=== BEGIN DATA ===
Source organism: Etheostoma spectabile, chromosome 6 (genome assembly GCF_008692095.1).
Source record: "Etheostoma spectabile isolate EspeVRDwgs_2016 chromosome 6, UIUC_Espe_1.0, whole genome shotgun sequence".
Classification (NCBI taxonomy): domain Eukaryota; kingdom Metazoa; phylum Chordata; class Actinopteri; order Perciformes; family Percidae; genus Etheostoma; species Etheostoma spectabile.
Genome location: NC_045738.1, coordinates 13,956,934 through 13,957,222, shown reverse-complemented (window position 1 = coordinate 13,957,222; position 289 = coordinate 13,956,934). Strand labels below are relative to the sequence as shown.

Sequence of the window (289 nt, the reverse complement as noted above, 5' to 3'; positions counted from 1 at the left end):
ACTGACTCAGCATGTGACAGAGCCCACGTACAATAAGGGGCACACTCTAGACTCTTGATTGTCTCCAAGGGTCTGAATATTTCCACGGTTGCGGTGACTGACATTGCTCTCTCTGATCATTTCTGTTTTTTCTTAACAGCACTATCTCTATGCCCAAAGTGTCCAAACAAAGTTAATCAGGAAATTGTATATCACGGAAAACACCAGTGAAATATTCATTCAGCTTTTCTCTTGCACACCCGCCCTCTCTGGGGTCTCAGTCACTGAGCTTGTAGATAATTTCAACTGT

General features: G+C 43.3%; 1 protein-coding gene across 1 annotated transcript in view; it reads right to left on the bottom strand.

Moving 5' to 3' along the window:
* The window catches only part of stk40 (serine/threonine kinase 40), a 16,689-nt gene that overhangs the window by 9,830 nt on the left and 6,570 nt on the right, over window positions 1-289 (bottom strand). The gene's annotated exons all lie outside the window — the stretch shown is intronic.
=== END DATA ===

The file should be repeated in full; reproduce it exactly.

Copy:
Source organism: Etheostoma spectabile, chromosome 6 (genome assembly GCF_008692095.1).
Source record: "Etheostoma spectabile isolate EspeVRDwgs_2016 chromosome 6, UIUC_Espe_1.0, whole genome shotgun sequence".
Classification (NCBI taxonomy): domain Eukaryota; kingdom Metazoa; phylum Chordata; class Actinopteri; order Perciformes; family Percidae; genus Etheostoma; species Etheostoma spectabile.
Genome location: NC_045738.1, coordinates 13,956,934 through 13,957,222, shown reverse-complemented (window position 1 = coordinate 13,957,222; position 289 = coordinate 13,956,934). Strand labels below are relative to the sequence as shown.

Sequence of the window (289 nt, the reverse complement as noted above, 5' to 3'; positions counted from 1 at the left end):
ACTGACTCAGCATGTGACAGAGCCCACGTACAATAAGGGGCACACTCTAGACTCTTGATTGTCTCCAAGGGTCTGAATATTTCCACGGTTGCGGTGACTGACATTGCTCTCTCTGATCATTTCTGTTTTTTCTTAACAGCACTATCTCTATGCCCAAAGTGTCCAAACAAAGTTAATCAGGAAATTGTATATCACGGAAAACACCAGTGAAATATTCATTCAGCTTTTCTCTTGCACACCCGCCCTCTCTGGGGTCTCAGTCACTGAGCTTGTAGATAATTTCAACTGT

General features: G+C 43.3%; 1 protein-coding gene across 1 annotated transcript in view; it reads right to left on the bottom strand.

Moving 5' to 3' along the window:
* The window catches only part of stk40 (serine/threonine kinase 40), a 16,689-nt gene that overhangs the window by 9,830 nt on the left and 6,570 nt on the right, over window positions 1-289 (bottom strand). The gene's annotated exons all lie outside the window — the stretch shown is intronic.